@Martin: The answer never mentions DLLs, even in its updated form. @stefan: The duplication has now just moved to the factory.registerFactory lines. –  Neil Williams May 12 '09 at 23:04
    
@Neil: Yeah that's right. I would say that it reflects the idea of open/closed principle. I'm not dll expert but I would imagine that you would look for a specific file names in a directory (e.g. MessageX.dll or libMessageX <linux>), load up all libraries that match the description, instantiate them and register with the factory. –  stefanB May 12 '09 at 23:12
    
@Neil: It does not need to be a DLL. The principle is that you do not need to change the factory method (ie closed to change). But new implementations can be added dynamically simply by registering new version into the factory map (ie open for expansion [or whatever the term is]) :-) –  Loki Astari May 12 '09 at 23:17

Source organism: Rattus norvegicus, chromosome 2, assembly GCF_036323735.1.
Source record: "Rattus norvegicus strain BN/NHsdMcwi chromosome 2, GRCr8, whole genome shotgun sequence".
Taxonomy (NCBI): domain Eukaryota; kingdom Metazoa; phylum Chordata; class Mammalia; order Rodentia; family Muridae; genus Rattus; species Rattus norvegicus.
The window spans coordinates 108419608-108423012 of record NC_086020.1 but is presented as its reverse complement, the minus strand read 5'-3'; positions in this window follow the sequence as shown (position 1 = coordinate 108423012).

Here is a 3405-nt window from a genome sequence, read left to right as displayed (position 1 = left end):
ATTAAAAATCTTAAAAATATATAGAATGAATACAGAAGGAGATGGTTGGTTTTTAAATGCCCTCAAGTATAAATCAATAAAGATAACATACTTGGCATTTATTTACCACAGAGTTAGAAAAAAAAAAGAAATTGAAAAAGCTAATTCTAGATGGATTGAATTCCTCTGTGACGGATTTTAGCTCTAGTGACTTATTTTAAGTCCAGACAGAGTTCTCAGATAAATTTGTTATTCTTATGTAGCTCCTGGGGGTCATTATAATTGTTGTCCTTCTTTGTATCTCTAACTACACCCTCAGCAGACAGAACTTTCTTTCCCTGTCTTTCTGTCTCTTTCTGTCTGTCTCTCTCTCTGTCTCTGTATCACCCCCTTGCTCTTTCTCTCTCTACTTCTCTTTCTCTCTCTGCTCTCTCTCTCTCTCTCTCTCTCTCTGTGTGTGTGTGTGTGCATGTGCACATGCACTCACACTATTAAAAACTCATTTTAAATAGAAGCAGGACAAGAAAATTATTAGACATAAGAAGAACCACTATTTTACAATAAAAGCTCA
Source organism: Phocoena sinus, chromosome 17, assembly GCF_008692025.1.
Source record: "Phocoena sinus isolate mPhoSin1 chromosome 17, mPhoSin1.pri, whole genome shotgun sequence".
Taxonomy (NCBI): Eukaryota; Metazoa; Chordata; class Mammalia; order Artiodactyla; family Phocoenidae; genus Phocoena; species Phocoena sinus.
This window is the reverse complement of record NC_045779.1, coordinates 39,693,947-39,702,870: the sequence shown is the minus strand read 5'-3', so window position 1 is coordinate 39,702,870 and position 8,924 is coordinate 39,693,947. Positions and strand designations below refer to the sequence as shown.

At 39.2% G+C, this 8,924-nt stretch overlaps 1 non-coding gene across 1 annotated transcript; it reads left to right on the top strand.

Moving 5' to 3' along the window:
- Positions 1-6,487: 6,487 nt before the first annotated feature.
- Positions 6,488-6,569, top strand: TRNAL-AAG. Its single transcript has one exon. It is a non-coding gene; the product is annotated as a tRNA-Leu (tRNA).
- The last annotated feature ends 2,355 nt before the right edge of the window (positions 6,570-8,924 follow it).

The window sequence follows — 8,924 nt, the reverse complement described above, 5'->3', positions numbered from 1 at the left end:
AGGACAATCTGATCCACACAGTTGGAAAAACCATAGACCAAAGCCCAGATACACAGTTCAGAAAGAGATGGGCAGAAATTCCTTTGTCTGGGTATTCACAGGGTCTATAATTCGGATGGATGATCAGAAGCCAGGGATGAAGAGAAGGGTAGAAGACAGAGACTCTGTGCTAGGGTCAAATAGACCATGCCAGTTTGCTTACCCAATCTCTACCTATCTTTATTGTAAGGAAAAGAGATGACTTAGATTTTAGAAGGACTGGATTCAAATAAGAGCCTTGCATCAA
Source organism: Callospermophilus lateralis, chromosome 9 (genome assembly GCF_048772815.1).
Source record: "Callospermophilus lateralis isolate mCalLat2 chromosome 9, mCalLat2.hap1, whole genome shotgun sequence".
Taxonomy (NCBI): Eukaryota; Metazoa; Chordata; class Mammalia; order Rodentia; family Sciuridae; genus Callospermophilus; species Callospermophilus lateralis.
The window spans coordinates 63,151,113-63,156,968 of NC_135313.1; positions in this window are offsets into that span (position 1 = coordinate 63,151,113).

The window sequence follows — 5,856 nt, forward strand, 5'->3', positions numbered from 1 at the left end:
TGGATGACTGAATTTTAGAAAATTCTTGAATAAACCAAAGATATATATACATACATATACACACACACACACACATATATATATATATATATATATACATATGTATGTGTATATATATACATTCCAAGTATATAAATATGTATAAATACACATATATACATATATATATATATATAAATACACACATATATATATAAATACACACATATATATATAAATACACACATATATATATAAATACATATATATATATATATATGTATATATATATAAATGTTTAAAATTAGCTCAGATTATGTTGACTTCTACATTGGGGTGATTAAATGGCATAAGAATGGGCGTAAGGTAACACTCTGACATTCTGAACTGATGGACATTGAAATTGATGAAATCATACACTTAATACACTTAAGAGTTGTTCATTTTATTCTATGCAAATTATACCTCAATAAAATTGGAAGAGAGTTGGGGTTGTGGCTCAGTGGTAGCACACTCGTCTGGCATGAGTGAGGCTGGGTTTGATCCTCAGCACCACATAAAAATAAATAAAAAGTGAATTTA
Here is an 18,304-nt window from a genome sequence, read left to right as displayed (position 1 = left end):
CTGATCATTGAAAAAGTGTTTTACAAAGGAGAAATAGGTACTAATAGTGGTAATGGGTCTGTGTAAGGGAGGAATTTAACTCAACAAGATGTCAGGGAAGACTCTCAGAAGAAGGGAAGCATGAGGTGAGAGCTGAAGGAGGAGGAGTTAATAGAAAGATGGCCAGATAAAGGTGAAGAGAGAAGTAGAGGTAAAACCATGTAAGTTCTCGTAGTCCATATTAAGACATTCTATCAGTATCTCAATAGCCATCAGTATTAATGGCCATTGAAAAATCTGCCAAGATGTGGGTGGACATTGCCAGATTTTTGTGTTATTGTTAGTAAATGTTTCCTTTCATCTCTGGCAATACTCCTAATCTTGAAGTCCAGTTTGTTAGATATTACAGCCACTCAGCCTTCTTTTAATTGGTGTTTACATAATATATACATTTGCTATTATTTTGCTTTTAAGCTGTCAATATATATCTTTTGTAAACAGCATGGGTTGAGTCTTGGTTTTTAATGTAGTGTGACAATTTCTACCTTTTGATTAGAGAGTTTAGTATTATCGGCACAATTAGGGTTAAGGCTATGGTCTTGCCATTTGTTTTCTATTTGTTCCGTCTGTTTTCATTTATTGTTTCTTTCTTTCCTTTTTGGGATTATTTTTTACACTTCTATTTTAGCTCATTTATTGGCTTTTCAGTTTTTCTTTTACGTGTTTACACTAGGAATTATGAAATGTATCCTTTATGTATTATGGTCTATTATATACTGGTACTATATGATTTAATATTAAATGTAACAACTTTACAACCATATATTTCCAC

First, your system is not so open ended, since you switch on an 8-bit char, so your message type count won't exceed 256 ;-)

Just joking apart, this is a situation I'd use a little templated factory class (stateless if you put your char message type in a non-class template arg, or with just that char as state) that accepts your stream& and does the new on its T template arg, passing the stream& and returning it. You'll need a little registrar class to declare as static with global scope, and register the concrete T-instantiated factory (via an abstract base class pointer) with a manager (we have a generic one that takes a "factory domain" key). In your case I wouldn't use a map but directly an 256 "slot" array to put the factory_base* in.

One you have the factory framework in place, it's easy and reusable. --DD